Olive Oil Poached Fish
Hello - can anyone provide some tips on poaching fish (halibut) in olive oil? I've seen recipes from 5 minutes on the stove to 30 minutes in the oven. I think the oven method might be preferable, but am unsure about time/temperature. Thanks!
I've been olive-oil poaching salmon recently - it comes out delicious and moist every time, and couldn't be easier. The only thing is that it takes a liter of olive oil - can that olive oil be re-used to poach more salmon safely in the future? I am thinking of straining the oil of any solids (like spices), putting the oil in the fridge, and then using the oil to poach salmon again within a week or two. I know oil doesn't normally go bad that quickly, but since this oil had fish in it, I am worried about food safety. Does anyone know if the oil can be safely re-used?
To some extent poaching fish in oil can be somewhat like sous vide in olive oil..at least that's what I think. If that's the case, the amount of time isn't that important since the food will hold at the temp you're cooking at. If you want a 150 degree readiness, it can hold for 30, 40, 50 minutes and never get more done if you're cooking at 150 degrees.
I once saw a show where they packed the fish in a jar, filled it with herbs, etc and filled it with olive oil. they then immersed the jar in water (sous vide'd it).
Fine Cooking did a great article on this several months ago, and it's become my go-to method: they want you to preheat your oven to 225, heat your EVO on the stove top, slip your ROOM TEMPERATURE fish into the oil (it's not too hot, around 170) and then immediately move the pot into the 2250 oven. I think they want 20-25 minutes, I can't recall. I'm sure you can look it up online. Perfect fish every time, no fish smell in your kitchen, and I strain, refridge & re-use the oil 3-5 times (for fish poaching only).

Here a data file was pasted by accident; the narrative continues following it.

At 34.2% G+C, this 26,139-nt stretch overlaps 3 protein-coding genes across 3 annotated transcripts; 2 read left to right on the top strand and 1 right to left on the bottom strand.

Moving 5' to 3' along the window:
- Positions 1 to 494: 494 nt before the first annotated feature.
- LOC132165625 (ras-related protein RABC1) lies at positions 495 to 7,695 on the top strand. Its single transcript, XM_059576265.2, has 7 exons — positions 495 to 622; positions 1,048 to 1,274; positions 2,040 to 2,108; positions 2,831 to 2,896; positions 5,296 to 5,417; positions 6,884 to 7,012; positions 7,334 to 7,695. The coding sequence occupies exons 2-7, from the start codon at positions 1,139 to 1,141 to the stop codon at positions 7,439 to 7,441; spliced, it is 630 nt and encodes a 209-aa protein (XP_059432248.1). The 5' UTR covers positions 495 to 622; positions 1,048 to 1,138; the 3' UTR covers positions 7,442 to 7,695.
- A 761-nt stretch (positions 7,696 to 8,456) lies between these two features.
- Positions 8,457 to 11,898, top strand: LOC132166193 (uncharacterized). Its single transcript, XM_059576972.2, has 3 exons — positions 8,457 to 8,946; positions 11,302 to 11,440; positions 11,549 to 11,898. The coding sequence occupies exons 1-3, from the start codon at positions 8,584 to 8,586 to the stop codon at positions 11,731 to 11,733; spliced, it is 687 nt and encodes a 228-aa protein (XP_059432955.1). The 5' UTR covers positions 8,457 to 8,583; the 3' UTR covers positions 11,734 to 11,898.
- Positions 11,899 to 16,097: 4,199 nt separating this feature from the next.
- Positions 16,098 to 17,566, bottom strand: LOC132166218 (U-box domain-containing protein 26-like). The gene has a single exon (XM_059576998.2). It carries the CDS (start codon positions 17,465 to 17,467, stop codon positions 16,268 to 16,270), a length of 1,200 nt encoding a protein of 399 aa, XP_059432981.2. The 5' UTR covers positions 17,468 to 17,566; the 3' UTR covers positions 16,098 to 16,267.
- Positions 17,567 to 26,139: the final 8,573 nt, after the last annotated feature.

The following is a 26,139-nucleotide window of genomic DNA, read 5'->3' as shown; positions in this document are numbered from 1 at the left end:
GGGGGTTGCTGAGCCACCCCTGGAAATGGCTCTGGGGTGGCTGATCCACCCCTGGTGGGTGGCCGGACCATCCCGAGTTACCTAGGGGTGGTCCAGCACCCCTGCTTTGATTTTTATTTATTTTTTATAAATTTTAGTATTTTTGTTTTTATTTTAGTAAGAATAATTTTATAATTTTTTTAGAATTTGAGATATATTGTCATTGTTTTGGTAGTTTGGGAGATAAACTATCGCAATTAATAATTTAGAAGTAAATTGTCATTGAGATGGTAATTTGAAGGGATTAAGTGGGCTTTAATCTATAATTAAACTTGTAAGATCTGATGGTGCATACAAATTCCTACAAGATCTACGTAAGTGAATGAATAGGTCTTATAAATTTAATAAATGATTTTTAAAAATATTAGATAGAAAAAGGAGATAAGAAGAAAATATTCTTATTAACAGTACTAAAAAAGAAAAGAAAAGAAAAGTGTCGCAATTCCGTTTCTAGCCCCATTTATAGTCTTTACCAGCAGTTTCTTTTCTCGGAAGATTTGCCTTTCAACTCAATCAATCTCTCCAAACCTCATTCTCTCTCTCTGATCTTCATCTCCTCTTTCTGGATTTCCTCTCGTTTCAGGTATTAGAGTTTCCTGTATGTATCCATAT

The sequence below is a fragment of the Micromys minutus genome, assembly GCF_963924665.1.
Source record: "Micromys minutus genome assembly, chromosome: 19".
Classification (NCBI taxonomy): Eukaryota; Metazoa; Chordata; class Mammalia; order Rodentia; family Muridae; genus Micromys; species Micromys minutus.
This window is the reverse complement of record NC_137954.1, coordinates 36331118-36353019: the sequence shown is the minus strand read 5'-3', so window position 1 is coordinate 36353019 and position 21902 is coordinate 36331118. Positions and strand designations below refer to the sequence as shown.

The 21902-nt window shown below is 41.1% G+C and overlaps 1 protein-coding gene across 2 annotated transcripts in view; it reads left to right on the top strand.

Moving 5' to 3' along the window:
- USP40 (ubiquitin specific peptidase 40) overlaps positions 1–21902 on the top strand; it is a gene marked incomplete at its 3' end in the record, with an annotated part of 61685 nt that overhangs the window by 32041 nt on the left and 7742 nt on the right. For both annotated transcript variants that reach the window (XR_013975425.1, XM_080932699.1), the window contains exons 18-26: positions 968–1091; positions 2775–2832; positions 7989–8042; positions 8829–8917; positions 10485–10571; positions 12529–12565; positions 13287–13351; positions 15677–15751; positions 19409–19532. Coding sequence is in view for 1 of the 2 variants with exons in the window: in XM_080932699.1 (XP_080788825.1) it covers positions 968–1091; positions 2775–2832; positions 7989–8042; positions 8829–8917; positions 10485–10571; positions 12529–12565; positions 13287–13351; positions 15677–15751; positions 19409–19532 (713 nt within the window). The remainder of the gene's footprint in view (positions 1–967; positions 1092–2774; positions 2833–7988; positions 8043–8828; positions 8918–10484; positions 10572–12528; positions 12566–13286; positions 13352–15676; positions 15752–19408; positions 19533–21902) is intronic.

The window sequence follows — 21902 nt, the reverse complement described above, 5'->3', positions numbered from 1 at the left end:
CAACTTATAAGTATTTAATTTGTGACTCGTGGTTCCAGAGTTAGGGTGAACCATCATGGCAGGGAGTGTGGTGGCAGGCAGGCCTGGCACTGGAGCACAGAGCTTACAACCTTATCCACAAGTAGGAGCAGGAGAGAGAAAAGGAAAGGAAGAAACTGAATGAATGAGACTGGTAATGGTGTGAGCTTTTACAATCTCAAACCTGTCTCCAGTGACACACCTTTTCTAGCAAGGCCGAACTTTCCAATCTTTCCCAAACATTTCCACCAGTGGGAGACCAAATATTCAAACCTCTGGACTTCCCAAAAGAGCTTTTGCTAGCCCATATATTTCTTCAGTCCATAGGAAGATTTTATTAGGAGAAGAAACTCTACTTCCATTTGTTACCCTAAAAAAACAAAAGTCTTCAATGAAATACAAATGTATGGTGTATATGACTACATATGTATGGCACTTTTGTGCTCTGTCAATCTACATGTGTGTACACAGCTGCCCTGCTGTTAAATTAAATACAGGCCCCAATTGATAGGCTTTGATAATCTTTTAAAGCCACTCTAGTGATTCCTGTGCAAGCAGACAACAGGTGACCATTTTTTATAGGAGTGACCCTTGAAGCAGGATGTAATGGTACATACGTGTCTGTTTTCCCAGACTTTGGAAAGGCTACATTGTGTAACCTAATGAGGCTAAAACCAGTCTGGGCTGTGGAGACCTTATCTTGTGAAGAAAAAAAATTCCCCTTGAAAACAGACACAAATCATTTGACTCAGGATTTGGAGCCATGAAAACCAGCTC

@Artemis, sorry I missed your question...just FYI, I poached salmon last night using strained oil previously used & kept in the fridge--I shouldn't even admit this--several months ago! Before I used it, I brought it up to room temperature and gave it a sniff--no odor to speak of, so I used it. I use a coffee filter set into a canning funnel to strain the oil into a glass canning jar; I leave the dregs in the pan & toss. I find I can use this several times--3 anyway--I toss when it really smells of fish. Fine Cooking says 3 weeks, but I'm telling you, I've certainly kept mine longer...in the refrigerator of course.
Here's a link to an LA Times Food Section story on conserving tuna in olive oil. http://www.latimes.com/features/la-fo... In the left margin there's a link to the recipe.
I've used this recipe/method with tuna and salmon. Don't know why it wouldn't adapt equally well to halibut.
They don't say so, but the oil, once the fish is used up, is also very flavorful. I've used it in salad dressing rather than tossing it. I mean what's the dif between fish-scented oiive oil and mashing anchovies into the dressing for a ceasar salad?
Fish should be at or near room temperature.
The oil should be heated to the point where, although it is hot, it is yet cool enough so that the fish doesn't sizzle when it enters the oil. You can maintain the temperature using a VERY low flame.
You'll know when the fish is done when, pricked with a fork, it tends to flake. Just don't leave it in the poaching oil so long that it falls apart.
Shouldn't take longer than 10 - 15 minutes.
I prefer to poach the fish (skin on) and crisp it under a broiler just before serving.
Hi. Never followed a recipe, though the one linked above looks great... For halibut it just depends on how thick the cut is, and (in my case) whether or not the fish was frozen. Obviously, if thicker/frozen = longer cooking time. But if fresh, it shouldn't take more than a few minutes on top of the stove. I've never tried the oven.
Usually I have some fresh herbs (thyme, etc) to toss in the oil. Cook at a near boil, and if the oil doesn't completely submerge the fish I will occasionally spoon the oil over the top to keep it moist and cooking. If it's a thick piece, I usually flip it once; if it's thin, maybe not at all. You can tell how it's coming along by just testing it with the point of a knife.
Sorry, exact cooking times never seem to work for me as it always depends on the type of fish, temperature (of fish and oil), thickness, and--face it--an individual's preference for doneness. Hope some of this helps.